Wednesday, June 25, 2008

Summer Jamz #3: Jonathan Bradley

Download this mixtape:

Dear Summer,
I know you’re missing me. We don’t always go together like Nike Airs and crisp tees, but when the temperature is just right, the sun’s going down, and I’ve got a cold one in my hand, we don’t look too bad together. I don’t have any up-tempo party tracks for you, summer, no pounding beats or sweat-drenched rock ‘n’ roll. My mix is for the times everything is still and quiet and perfect. The times when the sunshine is warm rather than baking, and the biggest decision I have to make is whether to start reading the newspaper from the front or the back page. I haven’t included any yacht rock or Eagles tunes in this mix, but that’s all I can guarantee. From the depths of the cold southern hemisphere, I hope you’re showing the same love to my friends.

Not this Summer

01. The Promise Ring – Wake Up April
Promise Ring frontman Davey Von Bohlen must be synonymous with summer in my mind. After all, I put his band’s perfect season closer “Jersey Shore” on my 2006 Summer Jamz tape, and once again Mr Von Bohlen has found himself on one of my mixes. “Wake Up April,” from the unreasonably maligned 2002 album Wood/Water, is dedicated to the beginning of summer; its gentle pace sounds like the welcome warmth of the first days of the season, when the sunshine is still a pleasant novelty. Von Bohlen lays out his instructions for enjoying such a time in the opening verse, and you should heed his advice as a guide to properly enjoying the rest of this mix: “You’ll be sipping your morning coffee in the afternoon.” His languid strumming smears across the track like dappled sunlight, its gentle pace befitting an indulgent afternoon filled with nothing more pressing than coffee consumption.

02. Fleetwood Mac – Gypsy
In Fleetwood Mac-land, it’s always summer, but they wouldn’t know, because the band is cocooned from any harsh realities that might intrude on its crystalline perfection. “Gypsy” exists in a temperature-controlled bubble in a sweltering Los Angeles, Stevie Nicks’ unearthly vocal gliding over hermetically-sealed, surgically sterile instrumentation. The arrangement is so precise that it seems to encase the singer; Nicks sings like she’s completely alone, never imagining anyone could be listening in on her self-examination.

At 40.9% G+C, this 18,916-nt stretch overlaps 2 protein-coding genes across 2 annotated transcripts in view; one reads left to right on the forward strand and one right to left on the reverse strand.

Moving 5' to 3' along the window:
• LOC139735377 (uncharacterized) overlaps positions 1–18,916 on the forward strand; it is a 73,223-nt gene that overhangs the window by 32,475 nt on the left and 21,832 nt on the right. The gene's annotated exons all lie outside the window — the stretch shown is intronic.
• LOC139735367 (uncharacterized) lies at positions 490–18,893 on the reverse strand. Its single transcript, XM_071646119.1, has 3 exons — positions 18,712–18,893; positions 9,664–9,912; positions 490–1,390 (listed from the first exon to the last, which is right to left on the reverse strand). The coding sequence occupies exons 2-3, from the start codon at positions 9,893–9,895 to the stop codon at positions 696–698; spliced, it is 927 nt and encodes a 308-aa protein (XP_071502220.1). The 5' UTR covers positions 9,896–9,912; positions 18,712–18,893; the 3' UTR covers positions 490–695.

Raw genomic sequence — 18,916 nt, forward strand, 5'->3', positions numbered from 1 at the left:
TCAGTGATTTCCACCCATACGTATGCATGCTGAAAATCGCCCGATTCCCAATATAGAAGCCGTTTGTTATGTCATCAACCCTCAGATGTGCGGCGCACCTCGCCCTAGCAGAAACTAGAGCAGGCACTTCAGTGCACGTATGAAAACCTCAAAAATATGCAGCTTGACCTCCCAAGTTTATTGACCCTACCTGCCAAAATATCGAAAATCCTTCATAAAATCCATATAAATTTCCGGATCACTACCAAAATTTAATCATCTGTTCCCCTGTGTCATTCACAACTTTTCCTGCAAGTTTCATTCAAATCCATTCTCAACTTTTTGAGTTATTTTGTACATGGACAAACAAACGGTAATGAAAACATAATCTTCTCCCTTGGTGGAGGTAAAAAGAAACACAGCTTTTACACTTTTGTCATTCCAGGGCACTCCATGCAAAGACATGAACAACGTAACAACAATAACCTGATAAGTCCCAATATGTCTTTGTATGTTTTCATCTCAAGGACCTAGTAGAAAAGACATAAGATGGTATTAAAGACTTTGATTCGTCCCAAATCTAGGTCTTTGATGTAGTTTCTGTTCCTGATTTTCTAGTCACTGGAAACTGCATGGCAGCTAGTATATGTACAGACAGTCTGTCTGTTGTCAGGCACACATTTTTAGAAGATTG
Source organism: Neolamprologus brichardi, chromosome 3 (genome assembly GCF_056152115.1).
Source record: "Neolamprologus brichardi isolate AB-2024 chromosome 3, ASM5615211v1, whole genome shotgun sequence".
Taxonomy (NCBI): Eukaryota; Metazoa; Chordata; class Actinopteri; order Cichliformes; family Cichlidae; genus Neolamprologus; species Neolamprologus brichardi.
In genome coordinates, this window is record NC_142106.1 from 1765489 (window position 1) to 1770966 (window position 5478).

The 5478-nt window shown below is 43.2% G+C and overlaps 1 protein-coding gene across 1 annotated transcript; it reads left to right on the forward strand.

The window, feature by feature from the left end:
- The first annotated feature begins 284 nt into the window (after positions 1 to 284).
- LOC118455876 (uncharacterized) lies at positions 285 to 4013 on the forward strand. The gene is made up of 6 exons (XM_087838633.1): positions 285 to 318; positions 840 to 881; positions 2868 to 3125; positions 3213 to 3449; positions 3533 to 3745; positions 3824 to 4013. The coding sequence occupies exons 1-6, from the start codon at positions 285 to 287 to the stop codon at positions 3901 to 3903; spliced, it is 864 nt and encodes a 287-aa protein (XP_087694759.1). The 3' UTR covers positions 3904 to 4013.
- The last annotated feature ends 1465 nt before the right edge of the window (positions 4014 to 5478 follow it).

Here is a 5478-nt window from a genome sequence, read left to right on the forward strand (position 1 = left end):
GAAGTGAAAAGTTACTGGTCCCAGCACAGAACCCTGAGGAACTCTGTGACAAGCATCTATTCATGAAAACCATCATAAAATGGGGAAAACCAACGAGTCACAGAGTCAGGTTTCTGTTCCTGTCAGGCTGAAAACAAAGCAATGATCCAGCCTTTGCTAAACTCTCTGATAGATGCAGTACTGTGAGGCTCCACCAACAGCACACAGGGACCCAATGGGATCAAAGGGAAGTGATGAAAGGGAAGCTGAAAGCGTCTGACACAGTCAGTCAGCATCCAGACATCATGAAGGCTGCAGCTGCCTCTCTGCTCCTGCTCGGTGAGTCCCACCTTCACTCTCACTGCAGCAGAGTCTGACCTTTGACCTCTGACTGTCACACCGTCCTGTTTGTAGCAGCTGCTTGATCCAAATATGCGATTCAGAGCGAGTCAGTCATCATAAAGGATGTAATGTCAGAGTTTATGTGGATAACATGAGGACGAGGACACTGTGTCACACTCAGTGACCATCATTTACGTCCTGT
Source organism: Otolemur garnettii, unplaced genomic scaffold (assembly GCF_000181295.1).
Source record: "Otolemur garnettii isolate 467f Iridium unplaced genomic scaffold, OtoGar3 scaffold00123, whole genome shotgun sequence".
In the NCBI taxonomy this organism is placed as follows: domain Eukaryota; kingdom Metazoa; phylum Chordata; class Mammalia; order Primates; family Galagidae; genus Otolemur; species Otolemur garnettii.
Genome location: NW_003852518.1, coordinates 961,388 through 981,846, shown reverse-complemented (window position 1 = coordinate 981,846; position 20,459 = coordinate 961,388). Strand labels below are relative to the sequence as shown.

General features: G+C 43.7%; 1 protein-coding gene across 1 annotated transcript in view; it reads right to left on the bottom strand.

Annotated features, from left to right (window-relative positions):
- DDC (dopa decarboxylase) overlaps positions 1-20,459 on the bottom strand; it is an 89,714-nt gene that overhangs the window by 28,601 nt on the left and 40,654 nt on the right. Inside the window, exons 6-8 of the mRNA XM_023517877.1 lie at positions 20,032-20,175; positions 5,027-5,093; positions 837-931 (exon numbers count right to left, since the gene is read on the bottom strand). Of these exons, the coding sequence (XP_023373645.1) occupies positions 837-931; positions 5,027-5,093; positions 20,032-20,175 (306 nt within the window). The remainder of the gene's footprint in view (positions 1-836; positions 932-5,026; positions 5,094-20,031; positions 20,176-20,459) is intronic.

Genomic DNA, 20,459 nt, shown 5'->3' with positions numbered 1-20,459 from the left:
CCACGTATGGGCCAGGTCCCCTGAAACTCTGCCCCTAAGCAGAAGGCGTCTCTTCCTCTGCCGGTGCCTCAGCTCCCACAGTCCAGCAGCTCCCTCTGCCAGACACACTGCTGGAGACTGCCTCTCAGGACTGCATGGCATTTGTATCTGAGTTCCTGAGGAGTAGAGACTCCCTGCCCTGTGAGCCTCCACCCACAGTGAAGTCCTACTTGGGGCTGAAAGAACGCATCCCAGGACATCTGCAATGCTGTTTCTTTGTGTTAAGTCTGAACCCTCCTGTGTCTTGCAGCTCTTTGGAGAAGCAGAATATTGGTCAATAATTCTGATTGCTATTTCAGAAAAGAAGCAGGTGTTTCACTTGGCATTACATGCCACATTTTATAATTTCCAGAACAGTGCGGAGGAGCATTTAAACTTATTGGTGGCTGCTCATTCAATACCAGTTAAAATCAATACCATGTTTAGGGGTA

03. Donna Lewis – I Love You Always Forever
Where Nicks’ bubble is cool and private, “I Love You Always Forever” is a moment shared between two people: Donna Lewis, and you, the listener. Apart from a few house-reminiscent piano chords that enter toward the end, the entire song, including Lewis’ dreamy coo, is a soft-focus throb. The disparate musical elements coalesce into a pillowy bed of sound, deliciously warm, Lewis and you under the covers.

04.Wilco – Either Way
“Either Way” is a glimpse at what an engaging record the disappointing Sky Blue Sky could have been. Jeff Tweedy is entirely passive in this song, singing, “Maybe the sun will shine today, maybe it won’t” and later, “Maybe you still love me, maybe you don’t,” seeming to suggest he has no more power to affect the latter than he does the former. His paean to surrender is an inviting one, and Tweedy has never sounded more middle-aged than here, where he finds happiness in a cloudless day and the acceptance of his powerlessness. As if to accentuate its flabby aging, the band colors the latter half of the track with an entirely purposeless guitar solo, an ostentatious piece of trilling that flutters over the song like sail boats on a lake. It would be disgraceful, save for the fact that it seems right that the aging Tweedy would enjoy nothing more than a summer picnic on the shore of Lake Michigan, the wind ruffling his hair like the notes of Nels Cline’s guitar.

05. Mariah Carey – Always Be My Baby
But if “Either Way” had you thinking too much about your pension, Mariah Carey’s “Always Be Your Baby” will have you feeling like a twelve year old again. She sings this buoyant expression of puppy love with such joy that it is easy to forget it is a break up song; the guy who Carey says will always be her baby has just left her. Few actual love songs are this jubilant. It’s not hard to share her optimism, though; the vaguely Motown beat and playful piano chords are as carefree as Carey herself.

06. Cut Copy – Feel the Love
Finding the common interest in psychedelia shared by rock and dance music, Cut Copy’s “Feel the Love” mixes shimmering acoustic guitar and shimmering synth lines so expertly that it becomes irrelevant which is which. Music festivals throughout 2008, if they’re any good, will sound like this.

07. Debbie Harry – French Kissin’ in the U.S.A.
The strident way Harry sings the title makes it sounds like a political slogan, but the graceful synths and Springsteen-esque saxophone confirm she’s concerned only with having a good time. Mixing French and English, pop and pleasure, the only excuse for not enjoying this tune is if you’re filling your summer days with actual French kissing in the U.S.A. Paris is calling indeed.

Not this Paris

08. Rilo Kiley – Silver Lining